NASA finds earth like planet in “habitable-zone” 53



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The artistic concept compares Earth (left) to the new planet, called Kepler-452b, which is about 60 percent larger. The illustration represents one possible appearance for Kepler-452b -- scientists do not know whether the planet has oceans and continents like Earth.

We’ve lived for centuries in the wonder of whether the galaxy contains another inhabitable, Earth-like planet on which people could like. And today, NASA have announced they have “found one”. That is, NASA’s Kepler mission has confirmed the first near-Earth-size planet in the “habitable zone” around a sun-like star. This morning NASA has said they have found 11 Earth like planets, or planets that orbit at a distance and reality that could allow water to pool, the most exciting for them is Kepler-452B, which is like a larger cousin to Earth, 1400 light years away in another constellation.

The newly discovered Kepler-452b is the smallest planet to date discovered orbiting in the habitable zone – the area around a star where liquid water could pool on the surface of an orbiting planet – of a G2-type star, like our sun. The confirmation of Kepler-452b brings the total number of confirmed planets to 1,030.

“On the 20th anniversary year of the discovery that proved other suns host planets, the Kepler exoplanet explorer has discovered a planet and star which most closely resemble the Earth and our Sun,” said John Grunsfeld, associate administrator of NASA’s Science Mission Directorate at the agency’s headquarters in Washington. “This exciting result brings us one step closer to finding an Earth 2.0″.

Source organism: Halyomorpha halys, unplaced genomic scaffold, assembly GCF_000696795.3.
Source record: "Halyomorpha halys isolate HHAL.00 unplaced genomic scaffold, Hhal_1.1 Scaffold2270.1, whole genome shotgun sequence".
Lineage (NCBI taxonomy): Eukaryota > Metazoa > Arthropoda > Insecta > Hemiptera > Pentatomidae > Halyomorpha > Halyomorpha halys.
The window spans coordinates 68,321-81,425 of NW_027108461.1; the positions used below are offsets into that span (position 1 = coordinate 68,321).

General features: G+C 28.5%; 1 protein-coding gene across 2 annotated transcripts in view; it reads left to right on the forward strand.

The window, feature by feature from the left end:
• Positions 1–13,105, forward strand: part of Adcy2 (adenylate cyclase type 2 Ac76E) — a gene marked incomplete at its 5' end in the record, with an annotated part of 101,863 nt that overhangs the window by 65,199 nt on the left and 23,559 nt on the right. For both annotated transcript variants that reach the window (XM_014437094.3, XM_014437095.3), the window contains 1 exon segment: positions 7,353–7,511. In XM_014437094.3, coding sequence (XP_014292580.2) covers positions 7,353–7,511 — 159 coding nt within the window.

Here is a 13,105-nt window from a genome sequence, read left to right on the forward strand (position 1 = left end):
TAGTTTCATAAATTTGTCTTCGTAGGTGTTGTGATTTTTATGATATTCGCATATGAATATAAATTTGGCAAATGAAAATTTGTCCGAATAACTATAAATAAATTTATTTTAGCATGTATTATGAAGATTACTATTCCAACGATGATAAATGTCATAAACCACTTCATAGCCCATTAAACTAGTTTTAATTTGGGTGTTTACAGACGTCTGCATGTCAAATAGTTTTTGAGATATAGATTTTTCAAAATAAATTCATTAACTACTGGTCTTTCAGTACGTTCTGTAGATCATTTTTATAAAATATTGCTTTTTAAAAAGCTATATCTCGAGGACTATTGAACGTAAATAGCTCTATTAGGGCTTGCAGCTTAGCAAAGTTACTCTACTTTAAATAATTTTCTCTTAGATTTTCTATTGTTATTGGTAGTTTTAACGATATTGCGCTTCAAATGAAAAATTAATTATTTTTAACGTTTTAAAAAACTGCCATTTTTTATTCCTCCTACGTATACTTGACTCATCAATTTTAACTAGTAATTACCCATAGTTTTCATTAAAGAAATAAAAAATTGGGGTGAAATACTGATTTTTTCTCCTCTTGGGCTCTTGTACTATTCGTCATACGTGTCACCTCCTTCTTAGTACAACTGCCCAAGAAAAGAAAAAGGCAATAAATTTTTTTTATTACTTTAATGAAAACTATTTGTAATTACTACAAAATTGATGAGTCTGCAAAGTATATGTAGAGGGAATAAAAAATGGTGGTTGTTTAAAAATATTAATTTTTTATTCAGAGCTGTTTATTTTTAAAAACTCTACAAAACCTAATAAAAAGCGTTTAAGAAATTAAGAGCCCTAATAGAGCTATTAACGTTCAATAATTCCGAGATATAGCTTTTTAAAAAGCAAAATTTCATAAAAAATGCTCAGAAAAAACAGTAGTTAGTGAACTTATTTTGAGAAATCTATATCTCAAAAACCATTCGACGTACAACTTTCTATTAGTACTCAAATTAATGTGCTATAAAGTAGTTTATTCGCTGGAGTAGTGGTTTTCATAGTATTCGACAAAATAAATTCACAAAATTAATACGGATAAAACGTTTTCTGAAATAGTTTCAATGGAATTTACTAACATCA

Kepler-452b is 60 percent larger in diameter than Earth and is considered a super-Earth-size planet. While its mass and composition are not yet determined, previous research suggests that planets the size of Kepler-452b have a good chance of being rocky.

While Kepler-452b is larger than Earth, its 385-day orbit is only 5 percent longer. The planet is 5 per cent farther from its parent star Kepler-452 than Earth is from the Sun. Kepler-452 is 6 billion years old, 1.5 billion years older than our sun, has the same temperature, and is 20 percent brighter and has a diameter 10 percent larger.

“We can think of Kepler-452b as an older, bigger cousin to Earth, providing an opportunity to understand and reflect upon Earth’s evolving environment,” said Jon Jenkins, Kepler data analysis lead at NASA’s Ames Research Center in Moffett Field, California, who led the team that discovered Kepler-452b. “It’s awe-inspiring to consider that this planet has spent 6 billion years in the habitable zone of its star; longer than Earth. That’s substantial opportunity for life to arise, should all the necessary ingredients and conditions for life exist on this planet”.

To help confirm the finding and better determine the properties of the Kepler-452 system, the team conducted ground-based observations at the University of Texas at Austin’s McDonald Observatory, the Fred Lawrence Whipple Observatory on Mt. Hopkins, Arizona, and the W. M. Keck Observatory atop Mauna Kea in Hawaii. These measurements were key for the researchers to confirm the planetary nature of Kepler-452b, to refine the size and brightness of its host star and to better pin down the size of the planet and its orbit.

The Kepler-452 system is located 1,400 light-years away in the constellation Cygnus. The research paper reporting this finding has been accepted for publication in The Astronomical Journal.

In addition to confirming Kepler-452b, the Kepler team has increased the number of new exoplanet candidates by 521 from their analysis of observations conducted from May 2009 to May 2013, raising the number of planet candidates detected by the Kepler mission to 4,696. Candidates require follow-up observations and analysis to verify they are actual planets.